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Issue 24, 2015
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Separation of cancer cells from white blood cells by pinched flow fractionation

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Abstract

In this paper, the microfluidic size-separation technique pinched flow fractionation (PFF) is used to separate cancer cells from white blood cells (WBCs). The cells are separated at efficiencies above 90% for both cell types. Circulating tumor cells (CTCs) are found in the blood of cancer patients and can form new tumors. CTCs are rare cells in blood, but they are important for the understanding of metastasis. There is therefore a high interest in developing a method for the enrichment of CTCs from blood samples, which also enables further analysis of the separated cells. The separation is challenged by the size overlap between cancer cells and the 106 times more abundant WBCs. The size overlap prevents high efficiency separation, however we demonstrate that cell deformability can be exploited in PFF devices to gain higher efficiencies than expected from the size distribution of the cells.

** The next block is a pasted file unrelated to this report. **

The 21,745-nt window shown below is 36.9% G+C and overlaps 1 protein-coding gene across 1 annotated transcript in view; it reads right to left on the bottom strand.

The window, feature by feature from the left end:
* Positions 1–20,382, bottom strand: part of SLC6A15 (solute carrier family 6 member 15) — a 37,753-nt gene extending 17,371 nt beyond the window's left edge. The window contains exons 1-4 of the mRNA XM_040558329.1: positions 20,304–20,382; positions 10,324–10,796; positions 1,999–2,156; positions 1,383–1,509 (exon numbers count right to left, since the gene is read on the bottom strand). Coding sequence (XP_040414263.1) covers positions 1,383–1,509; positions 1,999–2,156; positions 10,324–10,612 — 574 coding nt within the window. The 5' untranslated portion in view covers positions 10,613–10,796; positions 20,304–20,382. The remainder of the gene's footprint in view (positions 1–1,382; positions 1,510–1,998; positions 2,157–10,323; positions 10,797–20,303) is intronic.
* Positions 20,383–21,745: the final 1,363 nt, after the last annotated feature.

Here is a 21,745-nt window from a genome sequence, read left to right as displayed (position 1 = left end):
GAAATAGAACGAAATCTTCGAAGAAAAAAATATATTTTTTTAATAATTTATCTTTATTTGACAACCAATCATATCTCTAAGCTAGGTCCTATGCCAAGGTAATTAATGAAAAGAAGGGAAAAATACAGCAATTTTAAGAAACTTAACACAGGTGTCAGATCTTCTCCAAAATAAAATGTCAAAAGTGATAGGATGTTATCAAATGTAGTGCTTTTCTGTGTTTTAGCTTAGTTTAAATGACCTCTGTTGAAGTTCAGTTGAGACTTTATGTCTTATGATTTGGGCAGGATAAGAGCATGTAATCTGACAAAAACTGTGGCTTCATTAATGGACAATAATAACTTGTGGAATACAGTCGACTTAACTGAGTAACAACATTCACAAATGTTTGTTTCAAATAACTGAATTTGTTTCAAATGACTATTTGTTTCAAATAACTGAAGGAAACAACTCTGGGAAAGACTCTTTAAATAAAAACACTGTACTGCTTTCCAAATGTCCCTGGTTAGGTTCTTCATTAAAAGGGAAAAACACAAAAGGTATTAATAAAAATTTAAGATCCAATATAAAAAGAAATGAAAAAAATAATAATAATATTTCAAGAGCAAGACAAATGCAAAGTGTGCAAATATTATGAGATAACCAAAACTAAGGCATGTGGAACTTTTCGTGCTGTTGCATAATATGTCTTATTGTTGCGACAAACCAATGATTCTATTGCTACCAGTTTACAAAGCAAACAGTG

Graphical abstract: Separation of cancer cells from white blood cells by pinched flow fractionation

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Supplementary files

Article information


Submitted
24 Aug 2015
Accepted
20 Oct 2015
First published
21 Oct 2015

This article is Open Access

Lab Chip, 2015,15, 4598-4606
Article type
Paper
Author version available

Separation of cancer cells from white blood cells by pinched flow fractionation

M. Pødenphant, N. Ashley, K. Koprowska, K. U. Mir, M. Zalkovskij, B. Bilenberg, W. Bodmer, A. Kristensen and R. Marie, Lab Chip, 2015, 15, 4598
DOI: 10.1039/C5LC01014D

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